My Body, Right Now Redux

A friend recently pointed out that I am not living up to my description of FFG. In the ‘About’ section I explicitly claim that this blog will be devoted to exploring my own embodiment. Instead, she noted, I have been undertaking sociological interpretations of gym and fitness culture. How true. I think that I am more comfortable with analyzing things in a slightly abstract way than with blathering on about myself. Does anyone really want to read about boring old me and my boring old flesh? Apparently they do. Well, at least one person does.

So let’s get back to basics, namely my body right now. First of all, I am pleased to report that it is getting bigger. I love my guns. I am kissing them as I write this, which is making me totter awkwardly from side to side on the balance ball. There, all done with the kissing. And what can I say about my back? Mostly thanks to my lovely new trainer for hitting those lats so hard. I am learning how to flare them without shrugging my shoulders, and that’s not easy. Just try it for yourself. See? My legs are bigger too. The size 27 Silver jeans that I am wearing right now are almost too small; my quads and glutes are bursting out all over, and not in a bad way. How many other women can’t wait to buy bigger pants?

All this weight lifting is giving me more confidence. Yesterday my trainer told me that her other clients refer to me as that ‘skinny muscle chick.’ Wow. How I love that even though skinny is NOT a compliment. And the label ‘muscle chick’ makes me giggle when I think about the body of a real muscle chick, like G-Smash. Still, I just can’t stop looking at myself. Just a minute… Sorry, I had to strip down to flex in the full-length mirror in my office. It is there to make the room look bigger, but obviously has other uses. (Wink to my partner). Wait, one more time in the mirror…. And I’m back.

Is this project having a bad influence on me, giving me a swelled head in addition to my semi-bulging biceps? Not at all. Do I spend more time inspecting my expanding limbs and visible ab obliques than staring at this computer screen, developing eye strain like a good professor should? Quite possibly yes.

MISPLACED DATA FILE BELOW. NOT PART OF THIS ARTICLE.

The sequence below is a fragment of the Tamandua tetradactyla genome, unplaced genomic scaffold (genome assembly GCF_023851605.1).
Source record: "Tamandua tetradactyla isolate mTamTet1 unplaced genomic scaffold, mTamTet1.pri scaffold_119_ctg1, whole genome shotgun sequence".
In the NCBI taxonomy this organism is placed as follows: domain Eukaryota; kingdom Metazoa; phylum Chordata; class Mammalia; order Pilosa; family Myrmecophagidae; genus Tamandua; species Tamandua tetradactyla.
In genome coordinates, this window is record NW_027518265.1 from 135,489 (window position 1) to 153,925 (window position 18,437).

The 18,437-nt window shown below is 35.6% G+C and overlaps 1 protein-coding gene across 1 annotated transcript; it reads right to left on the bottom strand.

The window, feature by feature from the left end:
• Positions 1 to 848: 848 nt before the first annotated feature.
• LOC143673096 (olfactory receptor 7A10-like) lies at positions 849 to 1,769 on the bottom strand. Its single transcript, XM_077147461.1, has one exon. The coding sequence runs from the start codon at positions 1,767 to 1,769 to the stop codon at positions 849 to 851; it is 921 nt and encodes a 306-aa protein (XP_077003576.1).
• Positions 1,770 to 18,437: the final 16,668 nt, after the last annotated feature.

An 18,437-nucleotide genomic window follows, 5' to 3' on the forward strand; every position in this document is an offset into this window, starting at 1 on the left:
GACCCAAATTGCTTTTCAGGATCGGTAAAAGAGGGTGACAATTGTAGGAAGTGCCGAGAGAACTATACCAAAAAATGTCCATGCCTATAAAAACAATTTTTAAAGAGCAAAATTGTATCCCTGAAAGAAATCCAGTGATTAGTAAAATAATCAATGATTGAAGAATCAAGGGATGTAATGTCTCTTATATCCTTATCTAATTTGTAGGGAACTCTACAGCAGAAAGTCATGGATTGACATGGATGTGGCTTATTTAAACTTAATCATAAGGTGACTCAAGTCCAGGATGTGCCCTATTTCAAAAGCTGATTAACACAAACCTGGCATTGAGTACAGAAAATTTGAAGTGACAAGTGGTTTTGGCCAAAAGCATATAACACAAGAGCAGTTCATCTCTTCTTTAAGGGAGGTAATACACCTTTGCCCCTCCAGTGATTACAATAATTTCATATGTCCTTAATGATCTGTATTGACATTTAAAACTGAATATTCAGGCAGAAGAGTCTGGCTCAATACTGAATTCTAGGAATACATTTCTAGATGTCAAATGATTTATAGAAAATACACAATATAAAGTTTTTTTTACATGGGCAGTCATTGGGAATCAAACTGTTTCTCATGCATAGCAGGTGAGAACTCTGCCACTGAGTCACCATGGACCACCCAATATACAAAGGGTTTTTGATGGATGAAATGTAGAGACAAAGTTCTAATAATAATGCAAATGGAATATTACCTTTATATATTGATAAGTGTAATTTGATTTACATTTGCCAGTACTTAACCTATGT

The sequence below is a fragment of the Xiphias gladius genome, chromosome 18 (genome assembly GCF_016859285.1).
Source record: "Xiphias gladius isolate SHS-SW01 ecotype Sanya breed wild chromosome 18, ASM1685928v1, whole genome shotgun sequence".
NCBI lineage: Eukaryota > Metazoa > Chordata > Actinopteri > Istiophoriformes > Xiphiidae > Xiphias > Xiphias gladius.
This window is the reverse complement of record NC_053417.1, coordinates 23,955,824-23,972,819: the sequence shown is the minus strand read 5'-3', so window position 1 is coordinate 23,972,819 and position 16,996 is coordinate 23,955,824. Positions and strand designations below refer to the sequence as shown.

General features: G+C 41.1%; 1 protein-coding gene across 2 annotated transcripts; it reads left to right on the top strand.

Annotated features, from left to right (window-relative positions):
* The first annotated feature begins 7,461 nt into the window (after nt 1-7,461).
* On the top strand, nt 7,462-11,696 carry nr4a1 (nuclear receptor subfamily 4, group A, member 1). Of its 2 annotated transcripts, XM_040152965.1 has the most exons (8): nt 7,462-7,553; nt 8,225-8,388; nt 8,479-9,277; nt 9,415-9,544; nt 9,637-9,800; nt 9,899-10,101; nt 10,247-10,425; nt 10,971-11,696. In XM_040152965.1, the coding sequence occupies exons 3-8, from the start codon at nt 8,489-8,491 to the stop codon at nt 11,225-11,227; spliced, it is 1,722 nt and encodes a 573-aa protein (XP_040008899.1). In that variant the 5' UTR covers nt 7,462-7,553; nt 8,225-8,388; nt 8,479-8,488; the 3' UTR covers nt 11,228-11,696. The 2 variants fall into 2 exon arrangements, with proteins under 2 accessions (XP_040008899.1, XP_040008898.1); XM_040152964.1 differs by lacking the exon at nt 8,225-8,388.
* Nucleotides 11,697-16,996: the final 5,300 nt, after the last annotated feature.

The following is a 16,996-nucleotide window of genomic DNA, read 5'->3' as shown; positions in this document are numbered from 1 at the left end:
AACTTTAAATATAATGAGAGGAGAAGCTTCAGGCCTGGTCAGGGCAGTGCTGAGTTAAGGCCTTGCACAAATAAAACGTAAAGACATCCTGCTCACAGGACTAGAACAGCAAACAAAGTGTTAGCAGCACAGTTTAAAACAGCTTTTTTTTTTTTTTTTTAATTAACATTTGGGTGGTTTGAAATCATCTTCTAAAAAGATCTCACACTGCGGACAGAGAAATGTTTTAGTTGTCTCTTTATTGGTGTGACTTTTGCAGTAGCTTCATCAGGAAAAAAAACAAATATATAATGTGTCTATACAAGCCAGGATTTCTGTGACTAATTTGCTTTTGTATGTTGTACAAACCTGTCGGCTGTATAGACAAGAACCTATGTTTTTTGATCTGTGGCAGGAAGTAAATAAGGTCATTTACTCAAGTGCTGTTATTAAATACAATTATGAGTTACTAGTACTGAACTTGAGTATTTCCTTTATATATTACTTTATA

My efforts do not produce only positive results, however, for the fitter I get the fatter I feel. I want to be leaner. I especially hate the layer of loose jiggly fat over my belly area. Then again, I ate about 25 Lebanese baklava this weekend. That was not my fault; I had worked three 18-hour days both organizing and presenting at a local academic conference, which made me tired, cranky, and in need of sweet, sweet sugar. I must get rid of the instant weight gain this week. Because I am striving for a physical ideal I can always find room for improvement, even as I admire my shoulders.

Another potential downside of FFG is that my breasts keep getting smaller as I replace fat with muscle. Breasts are, after all, just big blobs of fat and the fatter you are the bigger they will be. My partner is not pleased with this development (or rather lack thereof) as he is a ‘breast man.’ Guess how much I am worried about that on a scale of one to ten? Zero. You might have assumed that my partner would embrace the hot new me 100%, but consider this: I used to be a chubby, fun-loving, booze guzzling, nacho eating, C-cup girl. Now I am a much smaller, wheat-bran for breakfast, soda water, fitness freak who wears 32 B push-up bras and would rather stick a knife in her eye than eat nachos. That is not what he signed up for 23 years ago. I hope he is not peeved when he reads this. My concern about his potential ‘man-rage’–I tease him with this term because he is so even tempered–ranks about a five or six on the scale.

So FFG is both positive and negative, both empowering and oppressive. It is making me a more outgoing person with better posture, even as I become more superficial, petty, and self-critical. Still, I am loving almost every minute of this process, except for my increasingly conflicted relationship with baked goods. I turn 43 in a few days and will post some new photos of my new bod on my birthday. As I regularly say to my partner ‘I think you’ve seen worse.’

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About feministfiguregirl

I am a 51-year-old professor named Lianne McTavish who receives as much satisfaction from working out at the gym as from publishing my academic research. About eight years ago, I decided to combine my two primary identities (scholar/gym rat) to create "Feminist Figure Girl," a fictional character who both analyzes and participates in bodybuilding. I competed in my first figure show in June of 2011, and then wrote a book inspired by the process, published by SUNY Press in February 2015. In this blog I will write about and consider my ongoing research on the body, while regularly making fun of myself. I recommend that you start reading my first post from August 2010 (available on the home page), instead of backwards from the most recent one, in order to get the full FFG effect.

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